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German Strikers Seek Better Deal

The German government is back at the negotiating table with public-sector unions, with a slow economy as a backdrop to the wage dispute

CHANCELLOR Helmut Kohl faced pressure from all sides this week. German trade unions turned on the heat just as the finance minister tried to put a lid on spending to overcome the country's worst economic crisis in years.

Mr. Kohl's position was further complicated by bitter squabbling in his government coalition.

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Escalating action in the 11-day-old strike by public-sector unions brought the government back to the negotiating table Wednesday night. But bargaining proved tough. The government has fought hard to keep a wage increase below 5 percent. The parties to the talks eventually moved toward a compromise that would limit increases for top earners and give more to others.

The negotiations broke down March 20. The government took an unusual step of rejecting on April 1 a mediator's compromise proposal of a 5.4 percent wage increase for the 2.3 million public-sector workers.

The strike has caused serious disruptions to air traffic, public transport, mail distribution, and garbage collection.

The stakes in the strike are higher than the percentage figures indicate. The bitterness reflects fears that the prosperity western Germans have grown accustomed to is at risk. Cost of reunification

Kohl holds that western Germans have to start getting used to a more modest lifestyle. He has told them there is a price to pay for reunification with the formerly communist eastern states. The calls for solidarity with eastern Germany meet with little enthusiasm, now that the jubilation which marked the reunification has died down.

In an interview with the eastern German Leipziger Zeitung daily this week, President Richard von Weizsaecker complained that there were "far foo many people in the west [of Germany] who carry on blithely and do not realize what the unification process implies and what legitimate demands it makes on them."

Chancellor Kohl has warned on several occasions that Germany could not afford to become "a vacation republic" and pointed out that German workers were among the world's best-paid, with the longest vacations: six weeks a year. Economic tide turns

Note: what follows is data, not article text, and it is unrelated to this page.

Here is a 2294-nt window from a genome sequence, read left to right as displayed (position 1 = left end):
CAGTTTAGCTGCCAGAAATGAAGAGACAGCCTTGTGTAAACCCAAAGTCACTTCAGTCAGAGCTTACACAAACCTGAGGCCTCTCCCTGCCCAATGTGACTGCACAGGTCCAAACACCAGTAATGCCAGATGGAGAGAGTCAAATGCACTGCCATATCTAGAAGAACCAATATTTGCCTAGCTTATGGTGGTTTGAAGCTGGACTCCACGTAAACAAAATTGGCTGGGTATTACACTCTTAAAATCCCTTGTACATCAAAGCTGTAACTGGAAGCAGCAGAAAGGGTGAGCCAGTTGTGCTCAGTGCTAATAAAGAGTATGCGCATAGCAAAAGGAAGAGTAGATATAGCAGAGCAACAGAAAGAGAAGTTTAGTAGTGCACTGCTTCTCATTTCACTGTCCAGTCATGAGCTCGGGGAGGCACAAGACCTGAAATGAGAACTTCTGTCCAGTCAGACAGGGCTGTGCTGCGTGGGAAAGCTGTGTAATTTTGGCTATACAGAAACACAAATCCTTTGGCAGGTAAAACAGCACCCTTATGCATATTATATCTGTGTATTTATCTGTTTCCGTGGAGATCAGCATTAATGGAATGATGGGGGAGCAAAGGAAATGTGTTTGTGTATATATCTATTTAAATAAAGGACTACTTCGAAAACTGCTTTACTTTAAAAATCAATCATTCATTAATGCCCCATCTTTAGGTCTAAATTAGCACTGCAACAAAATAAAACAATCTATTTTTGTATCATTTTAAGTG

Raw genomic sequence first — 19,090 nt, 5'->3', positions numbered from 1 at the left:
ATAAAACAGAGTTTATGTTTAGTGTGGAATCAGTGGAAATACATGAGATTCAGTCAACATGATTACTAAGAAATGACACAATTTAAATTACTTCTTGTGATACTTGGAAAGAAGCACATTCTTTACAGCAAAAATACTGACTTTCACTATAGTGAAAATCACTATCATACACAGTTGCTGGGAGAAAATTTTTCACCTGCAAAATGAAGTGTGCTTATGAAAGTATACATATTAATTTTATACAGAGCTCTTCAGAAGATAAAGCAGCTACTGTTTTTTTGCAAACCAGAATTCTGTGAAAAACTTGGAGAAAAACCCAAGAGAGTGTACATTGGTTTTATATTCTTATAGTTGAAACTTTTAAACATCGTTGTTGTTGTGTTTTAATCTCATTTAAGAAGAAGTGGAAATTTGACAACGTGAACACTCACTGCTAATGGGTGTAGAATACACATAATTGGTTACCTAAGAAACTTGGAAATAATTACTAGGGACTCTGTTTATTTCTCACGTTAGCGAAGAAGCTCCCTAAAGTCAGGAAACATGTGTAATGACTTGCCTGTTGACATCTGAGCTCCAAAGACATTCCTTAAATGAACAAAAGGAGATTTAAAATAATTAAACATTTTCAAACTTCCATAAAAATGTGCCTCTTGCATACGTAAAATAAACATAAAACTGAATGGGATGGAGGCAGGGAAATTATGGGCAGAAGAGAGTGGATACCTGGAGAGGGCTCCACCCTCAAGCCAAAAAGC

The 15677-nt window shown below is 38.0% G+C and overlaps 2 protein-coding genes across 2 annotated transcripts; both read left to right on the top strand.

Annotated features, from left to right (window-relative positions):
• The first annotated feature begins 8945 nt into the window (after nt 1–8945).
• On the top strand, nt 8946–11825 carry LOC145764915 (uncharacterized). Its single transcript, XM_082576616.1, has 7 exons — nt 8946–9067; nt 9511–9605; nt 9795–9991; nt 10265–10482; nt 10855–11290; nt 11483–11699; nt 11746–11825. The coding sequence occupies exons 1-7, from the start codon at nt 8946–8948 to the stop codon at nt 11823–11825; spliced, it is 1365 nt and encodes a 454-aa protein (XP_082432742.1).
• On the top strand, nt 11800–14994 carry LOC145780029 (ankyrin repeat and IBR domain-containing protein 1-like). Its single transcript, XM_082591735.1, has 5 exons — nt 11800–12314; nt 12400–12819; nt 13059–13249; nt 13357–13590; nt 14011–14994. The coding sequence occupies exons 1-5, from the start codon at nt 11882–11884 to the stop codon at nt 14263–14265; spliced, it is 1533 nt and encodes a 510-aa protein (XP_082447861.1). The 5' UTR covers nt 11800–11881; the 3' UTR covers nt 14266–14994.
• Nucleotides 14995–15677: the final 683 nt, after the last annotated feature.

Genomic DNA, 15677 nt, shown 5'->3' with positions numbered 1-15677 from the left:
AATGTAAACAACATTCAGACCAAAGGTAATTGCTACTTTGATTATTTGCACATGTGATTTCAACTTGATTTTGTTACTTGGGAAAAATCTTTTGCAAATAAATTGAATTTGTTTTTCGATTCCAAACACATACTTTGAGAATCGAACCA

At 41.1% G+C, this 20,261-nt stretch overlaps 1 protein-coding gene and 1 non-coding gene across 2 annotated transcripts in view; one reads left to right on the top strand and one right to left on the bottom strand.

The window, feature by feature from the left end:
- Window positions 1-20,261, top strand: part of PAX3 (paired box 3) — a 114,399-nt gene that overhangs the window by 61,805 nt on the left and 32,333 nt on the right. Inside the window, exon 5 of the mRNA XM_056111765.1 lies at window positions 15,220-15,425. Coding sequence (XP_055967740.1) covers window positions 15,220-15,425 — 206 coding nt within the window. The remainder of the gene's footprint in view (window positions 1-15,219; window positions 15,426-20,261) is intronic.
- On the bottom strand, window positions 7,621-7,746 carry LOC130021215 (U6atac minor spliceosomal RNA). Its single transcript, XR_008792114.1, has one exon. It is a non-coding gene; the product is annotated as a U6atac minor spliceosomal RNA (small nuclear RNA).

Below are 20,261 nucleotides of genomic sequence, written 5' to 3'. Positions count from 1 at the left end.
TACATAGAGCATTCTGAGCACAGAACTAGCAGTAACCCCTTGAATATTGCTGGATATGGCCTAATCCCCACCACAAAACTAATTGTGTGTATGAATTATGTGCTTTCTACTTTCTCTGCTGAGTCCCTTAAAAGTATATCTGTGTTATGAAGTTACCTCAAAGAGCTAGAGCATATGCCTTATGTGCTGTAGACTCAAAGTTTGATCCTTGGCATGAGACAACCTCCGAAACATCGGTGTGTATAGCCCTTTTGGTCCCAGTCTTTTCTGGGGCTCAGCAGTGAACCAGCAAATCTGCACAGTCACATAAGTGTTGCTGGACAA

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Western Germany's postwar success was largely rooted in close cooperation between labor and industry. The strong economy enabled employers to keep pay rises high. But economists are now warning that a failure to keep pay increases at "reasonable" levels would plunge the country into a price spiral, which in turn would cost jobs. Eastern Germany's already ailing economy would be the hardest hit.

There was little support for the strike in eastern Germany, where workers get 60 percent of their western counterparts' pay and unemployment has soared to 15 percent, compared to just over 5 percent in western Germany.

Some economists predict it will take eastern Germany at least 20 years to catch up with the west. The government is more optimistic. But Kohl has admitted he initially widely underestimated the massive amounts needed to rehabilitate eastern Germany's economy after four decades of communist central command and industrial mismanagement.

This week, Finance Minister Theo Waigel unveiled an austerity plan that should help provide the $100 billion the state will pump into eastern Germany this year.

The plan, which Mr. Waigel described as "hard-as-nails," gave Germans a first hint of the kind of sacrifices they are facing. Waigel said he intended to halve the federal deficit to 25 billion marks ($15 billion) over the next few years and will only allow government spending to grow by 2.5 percent a year.

The plan has come under attack from the opposition Social Democratic Party, which claimed it would severely affect welfare services.

Kohl has a rare 18-month election-free period ahead of him to implement the plan, which is certain to prove unpopular. The strain of the exercise is already evident and a deepening rift is showing in the chancellor's center-right coalition.

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